Invasive Species Compendium

Detailed coverage of invasive species threatening livelihoods and the environment worldwide

Abstract

Does disease severity impact on plant foliar chemical and physical responses to two Corymbia citriodora subsp. variegata pathogens?

Abstract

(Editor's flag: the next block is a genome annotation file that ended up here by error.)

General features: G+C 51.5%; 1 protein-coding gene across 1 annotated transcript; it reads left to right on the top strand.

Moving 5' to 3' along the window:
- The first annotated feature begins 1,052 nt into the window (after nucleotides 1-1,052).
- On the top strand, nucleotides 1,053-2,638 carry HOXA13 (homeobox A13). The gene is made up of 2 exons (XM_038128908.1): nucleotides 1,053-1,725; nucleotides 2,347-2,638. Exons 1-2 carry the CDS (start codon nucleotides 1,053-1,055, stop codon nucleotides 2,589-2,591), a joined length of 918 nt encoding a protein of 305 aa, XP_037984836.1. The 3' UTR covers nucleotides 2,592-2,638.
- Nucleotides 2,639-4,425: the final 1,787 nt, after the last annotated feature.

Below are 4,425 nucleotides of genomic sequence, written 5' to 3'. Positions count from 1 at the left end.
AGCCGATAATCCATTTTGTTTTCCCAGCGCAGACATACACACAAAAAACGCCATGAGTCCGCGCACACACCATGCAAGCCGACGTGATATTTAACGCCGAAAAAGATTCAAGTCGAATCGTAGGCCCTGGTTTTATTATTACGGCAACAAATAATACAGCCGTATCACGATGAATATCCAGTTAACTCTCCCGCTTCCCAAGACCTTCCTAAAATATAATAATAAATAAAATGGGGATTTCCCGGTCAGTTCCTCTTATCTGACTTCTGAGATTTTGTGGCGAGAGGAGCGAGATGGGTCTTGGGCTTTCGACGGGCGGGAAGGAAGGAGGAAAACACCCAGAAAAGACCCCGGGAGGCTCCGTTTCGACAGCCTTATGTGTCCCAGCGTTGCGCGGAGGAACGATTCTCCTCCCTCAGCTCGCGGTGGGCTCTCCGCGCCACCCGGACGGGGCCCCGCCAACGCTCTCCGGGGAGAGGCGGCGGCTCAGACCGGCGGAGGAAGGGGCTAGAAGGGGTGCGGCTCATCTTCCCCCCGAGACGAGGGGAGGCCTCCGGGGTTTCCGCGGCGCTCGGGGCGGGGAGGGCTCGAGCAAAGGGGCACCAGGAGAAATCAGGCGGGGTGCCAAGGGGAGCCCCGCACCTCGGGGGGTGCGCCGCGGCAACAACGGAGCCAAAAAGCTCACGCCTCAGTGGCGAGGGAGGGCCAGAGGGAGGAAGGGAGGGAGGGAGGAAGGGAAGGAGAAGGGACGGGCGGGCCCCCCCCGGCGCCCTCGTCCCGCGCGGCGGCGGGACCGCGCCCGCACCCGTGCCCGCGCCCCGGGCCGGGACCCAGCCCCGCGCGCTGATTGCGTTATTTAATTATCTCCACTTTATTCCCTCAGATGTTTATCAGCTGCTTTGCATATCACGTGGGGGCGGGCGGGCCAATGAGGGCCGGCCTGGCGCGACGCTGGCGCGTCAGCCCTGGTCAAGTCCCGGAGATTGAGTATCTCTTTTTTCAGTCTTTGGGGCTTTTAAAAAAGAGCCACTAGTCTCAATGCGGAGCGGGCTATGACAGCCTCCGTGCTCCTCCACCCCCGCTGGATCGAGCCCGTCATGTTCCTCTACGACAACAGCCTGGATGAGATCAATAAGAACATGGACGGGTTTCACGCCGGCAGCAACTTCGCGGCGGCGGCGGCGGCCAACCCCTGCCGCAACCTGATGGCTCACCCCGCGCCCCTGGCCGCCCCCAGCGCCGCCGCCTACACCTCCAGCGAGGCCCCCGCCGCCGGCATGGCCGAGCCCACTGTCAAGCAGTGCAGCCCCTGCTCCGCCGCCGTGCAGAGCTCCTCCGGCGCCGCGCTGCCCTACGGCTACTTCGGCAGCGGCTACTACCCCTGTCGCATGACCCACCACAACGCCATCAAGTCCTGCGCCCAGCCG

Eucalypt forests and industrial plantations are threatened by fungal pathogen outbreaks that compromise timber and non-timber products and tree survival. Understanding host-pathogen interactions may contribute to the development of disease management strategies and the selection of resistant genotypes. Resistant and susceptible plants respond differently to disease infection, presenting variations of phenotypic traits, such as leaf physical and chemical parameters that may influence host-pathogen interactions. This study evaluated physical and chemical responses of Corymbia citriodora subsp. variegata to two fungal pathogens, Quambalaria pitereka (a co-evolved pathogen) and Austropuccinia psidii (an established exotic pathogen), using severity of infection as an indicator of plant resistance/susceptibility. Our primary aim was to quantify differential plant responses between uninoculated (controls), susceptible (severely infected) and resistant plants for each pathogen. Plant growth rate, leaf toughness and foliar secondary metabolite profiles of control, resistant and susceptible plants were compared 14 days after pathogen inoculations. Leaf secondary metabolite profiles were analysed from uninfected regrowth of the same plants 90 days after inoculation. The results indicated that only susceptible plants elicited responses to pathogen damage. Susceptible plants infected by Q. pitereka had greater leaf toughness, and susceptible plants infected by A. psidii had reduced growth rates and altered expression of secondary metabolites in comparison to control and resistant plants. Austropuccinia psidii infection led to a reduction in the proportion of monoterpenes and monounsaturated hydrocarbons and an increase in long chain hydrocarbons. No differences in secondary metabolite profiles were found between the treatments 90 days after inoculation, suggesting that differences observed were in response to severe infection and that leaf chemistry is not a good predictive biomarker of susceptibility in C. citriodora subsp. variegata..